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Maria Elena Avila v. Michael Astrue


July 1, 2011


The opinion of the court was delivered by: Sandra M. Snyder United States Magistrate Judge


Plaintiff Maria Elena Avila seeks judicial review of a final decision of the Commissioner of Social Security ("Commissioner") denying her application for disability insurance benefits under Title II of the Social Security Act (42 U.S.C. § 301 et seq.) (the "Act"). The matter is currently before the Court on the parties' cross-briefs, which were submitted, without oral argument, to the Honorable Sandra M. Snyder, United States Magistrate Judge.*fn1 Following a review of the complete record and applicable law, this Court finds the decision of the Administrative Law Judge ("ALJ") to be supported by substantial evidence in the record as a whole and based on proper legal standards. Accordingly, this Court affirms the Commissioner's determination.

I. Administrative Record

A. Procedural History

On June 30, 2005, Plaintiff filed an application under Title II for a period of disability and disability insurance benefits beginning April 30, 2005. The claims were initially denied on March 9, 2007. Plaintiff requested a hearing on May 1, 2007.

Plaintiff appeared and testified at a hearing on July 15, 2008. In a decision dated September 3, 2008, Administrative Law Judge Michael J. Kopicki denied Plaintiff's application. On October 2, 2009, the Appeals Council affirmed the ALJ's decision. On November 24, 2009, Plaintiff filed her complaint in this Court.

B. Factual Record

Plaintiff (born March 20, 1957) was an administrative assistant for Bank of America for over 27 years. She stopped working upon her hospitalization on April 15, 2005. Plaintiff initially alleged that her heart surgery and emotional problems, which caused weakness, shortness of breath, seizures, and her ensuing heart condition prevented her from returning to work.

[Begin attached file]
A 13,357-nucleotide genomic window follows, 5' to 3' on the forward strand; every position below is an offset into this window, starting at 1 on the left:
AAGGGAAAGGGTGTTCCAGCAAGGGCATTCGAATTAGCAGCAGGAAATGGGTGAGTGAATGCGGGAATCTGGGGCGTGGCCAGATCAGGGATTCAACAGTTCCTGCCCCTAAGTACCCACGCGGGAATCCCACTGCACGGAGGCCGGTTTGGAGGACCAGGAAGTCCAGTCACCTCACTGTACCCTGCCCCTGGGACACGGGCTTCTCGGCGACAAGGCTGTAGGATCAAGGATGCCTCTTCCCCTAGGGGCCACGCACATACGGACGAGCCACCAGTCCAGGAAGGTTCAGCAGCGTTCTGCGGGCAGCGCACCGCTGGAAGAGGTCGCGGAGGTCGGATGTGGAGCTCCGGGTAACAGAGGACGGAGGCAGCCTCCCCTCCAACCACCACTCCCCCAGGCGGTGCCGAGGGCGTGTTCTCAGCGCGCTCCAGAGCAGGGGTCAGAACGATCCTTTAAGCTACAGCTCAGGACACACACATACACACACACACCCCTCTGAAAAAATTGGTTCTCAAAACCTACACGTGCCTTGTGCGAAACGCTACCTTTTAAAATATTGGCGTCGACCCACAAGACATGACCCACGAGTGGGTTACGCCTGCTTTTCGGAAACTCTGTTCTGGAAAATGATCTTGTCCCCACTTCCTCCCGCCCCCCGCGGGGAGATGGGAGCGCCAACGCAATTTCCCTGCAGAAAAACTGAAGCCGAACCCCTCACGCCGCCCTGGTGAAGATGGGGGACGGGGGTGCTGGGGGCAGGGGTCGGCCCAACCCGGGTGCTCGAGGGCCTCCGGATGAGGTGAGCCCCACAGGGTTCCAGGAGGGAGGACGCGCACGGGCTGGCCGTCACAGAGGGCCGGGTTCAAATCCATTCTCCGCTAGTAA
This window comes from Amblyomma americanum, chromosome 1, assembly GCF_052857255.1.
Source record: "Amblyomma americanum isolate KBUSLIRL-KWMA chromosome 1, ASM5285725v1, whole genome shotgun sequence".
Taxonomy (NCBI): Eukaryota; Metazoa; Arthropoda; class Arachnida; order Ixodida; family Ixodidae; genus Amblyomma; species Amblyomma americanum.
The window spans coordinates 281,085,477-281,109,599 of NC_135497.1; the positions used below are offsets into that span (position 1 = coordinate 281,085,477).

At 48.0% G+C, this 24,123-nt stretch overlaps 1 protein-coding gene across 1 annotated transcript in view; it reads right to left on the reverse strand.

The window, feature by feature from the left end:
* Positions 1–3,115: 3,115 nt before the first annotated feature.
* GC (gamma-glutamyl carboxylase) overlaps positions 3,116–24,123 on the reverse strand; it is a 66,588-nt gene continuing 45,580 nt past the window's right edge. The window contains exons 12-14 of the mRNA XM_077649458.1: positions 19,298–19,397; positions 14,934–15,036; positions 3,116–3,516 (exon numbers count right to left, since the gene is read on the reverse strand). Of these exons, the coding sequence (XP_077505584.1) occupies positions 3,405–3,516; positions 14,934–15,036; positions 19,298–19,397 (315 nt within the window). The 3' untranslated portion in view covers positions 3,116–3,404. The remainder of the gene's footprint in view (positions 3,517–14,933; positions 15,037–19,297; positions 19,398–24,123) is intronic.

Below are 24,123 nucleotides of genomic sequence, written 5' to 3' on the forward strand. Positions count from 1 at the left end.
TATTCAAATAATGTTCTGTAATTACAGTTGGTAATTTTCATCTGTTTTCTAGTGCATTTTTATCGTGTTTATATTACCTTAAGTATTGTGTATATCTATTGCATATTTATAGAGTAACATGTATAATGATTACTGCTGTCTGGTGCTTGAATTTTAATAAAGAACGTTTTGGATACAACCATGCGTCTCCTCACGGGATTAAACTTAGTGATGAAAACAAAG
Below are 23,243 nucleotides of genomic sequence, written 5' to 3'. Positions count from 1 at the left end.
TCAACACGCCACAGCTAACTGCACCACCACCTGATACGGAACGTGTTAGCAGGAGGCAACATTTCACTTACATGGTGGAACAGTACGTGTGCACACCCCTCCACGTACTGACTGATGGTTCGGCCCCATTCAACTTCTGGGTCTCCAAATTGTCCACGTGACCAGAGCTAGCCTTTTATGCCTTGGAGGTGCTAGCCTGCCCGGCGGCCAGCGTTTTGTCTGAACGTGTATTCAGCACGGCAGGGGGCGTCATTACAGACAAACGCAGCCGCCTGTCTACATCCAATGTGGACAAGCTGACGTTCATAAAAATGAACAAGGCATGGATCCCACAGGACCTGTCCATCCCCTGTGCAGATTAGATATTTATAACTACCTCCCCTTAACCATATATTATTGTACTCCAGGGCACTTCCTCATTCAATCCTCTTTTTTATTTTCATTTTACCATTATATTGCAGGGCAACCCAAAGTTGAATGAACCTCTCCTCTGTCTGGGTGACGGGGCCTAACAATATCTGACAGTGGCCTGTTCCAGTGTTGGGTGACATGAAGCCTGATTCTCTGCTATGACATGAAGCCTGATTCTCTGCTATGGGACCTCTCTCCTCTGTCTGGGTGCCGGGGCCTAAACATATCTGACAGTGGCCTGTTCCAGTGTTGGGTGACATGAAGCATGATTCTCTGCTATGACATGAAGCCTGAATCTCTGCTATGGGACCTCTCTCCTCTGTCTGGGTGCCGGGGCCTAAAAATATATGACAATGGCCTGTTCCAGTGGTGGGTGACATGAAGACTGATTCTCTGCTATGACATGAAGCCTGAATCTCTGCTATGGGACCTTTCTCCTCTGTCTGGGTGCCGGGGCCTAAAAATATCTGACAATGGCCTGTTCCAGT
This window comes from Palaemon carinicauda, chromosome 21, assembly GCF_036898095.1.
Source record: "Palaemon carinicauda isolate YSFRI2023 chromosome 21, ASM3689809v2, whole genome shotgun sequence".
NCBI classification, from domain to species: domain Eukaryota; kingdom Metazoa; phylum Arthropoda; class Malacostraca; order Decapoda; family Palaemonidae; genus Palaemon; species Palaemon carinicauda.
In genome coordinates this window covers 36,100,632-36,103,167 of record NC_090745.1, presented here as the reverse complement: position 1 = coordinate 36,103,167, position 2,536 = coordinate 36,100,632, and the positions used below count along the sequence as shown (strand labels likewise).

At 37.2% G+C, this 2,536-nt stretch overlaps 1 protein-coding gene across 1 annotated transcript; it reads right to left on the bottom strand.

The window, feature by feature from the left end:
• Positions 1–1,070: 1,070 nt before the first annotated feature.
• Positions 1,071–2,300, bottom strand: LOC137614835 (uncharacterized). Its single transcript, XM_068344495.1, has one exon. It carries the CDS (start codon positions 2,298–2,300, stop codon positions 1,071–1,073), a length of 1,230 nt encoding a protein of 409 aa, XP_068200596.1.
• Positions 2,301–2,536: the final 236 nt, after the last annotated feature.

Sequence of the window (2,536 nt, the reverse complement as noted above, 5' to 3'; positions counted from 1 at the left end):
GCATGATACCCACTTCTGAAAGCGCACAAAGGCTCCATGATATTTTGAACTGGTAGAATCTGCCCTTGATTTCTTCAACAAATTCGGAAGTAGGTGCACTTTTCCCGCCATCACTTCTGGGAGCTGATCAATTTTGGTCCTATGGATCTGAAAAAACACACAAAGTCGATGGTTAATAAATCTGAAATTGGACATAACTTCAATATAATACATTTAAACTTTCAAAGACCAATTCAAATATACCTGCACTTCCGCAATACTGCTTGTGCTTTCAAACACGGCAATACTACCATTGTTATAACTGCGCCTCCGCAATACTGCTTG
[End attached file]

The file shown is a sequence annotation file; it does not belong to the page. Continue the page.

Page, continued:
Since early 2005, Plaintiff has experienced multiple health issues, including seizures, cirrhosis of the liver, diabetes mellitus, intracranial hemorrhage, aortic valve stenosis with valve replacement, pneumonia, congestive heart failure, hypothyroidism, anemia, obesity, recovery from alcoholism, gynecologic difficulties, and depression. She incurred broken ribs and a fractured spleen in a car accident. Because Plaintiff's appeal addresses only her claim of debilitating sleep apnea, however, this opinion considers only the facts relevant to this disorder.

Internist Steven Stoltz, M.D., evaluated Plaintiff for the agency on November 20, 2005. Although Plaintiff still exhibited symptoms of an auto accident two weeks before in which she broke multiple ribs, her chronic medical conditions were well-controlled. Plaintiff herself was unable to drive because of her seizure disorder. She told Stoltz that her single most severe factor at that time was depression. Stoltz recommended that the agency arrange for a psychiatric consultation. Because Plaintiff apparently did not complain of sleep apnea, Stoltz did not address it.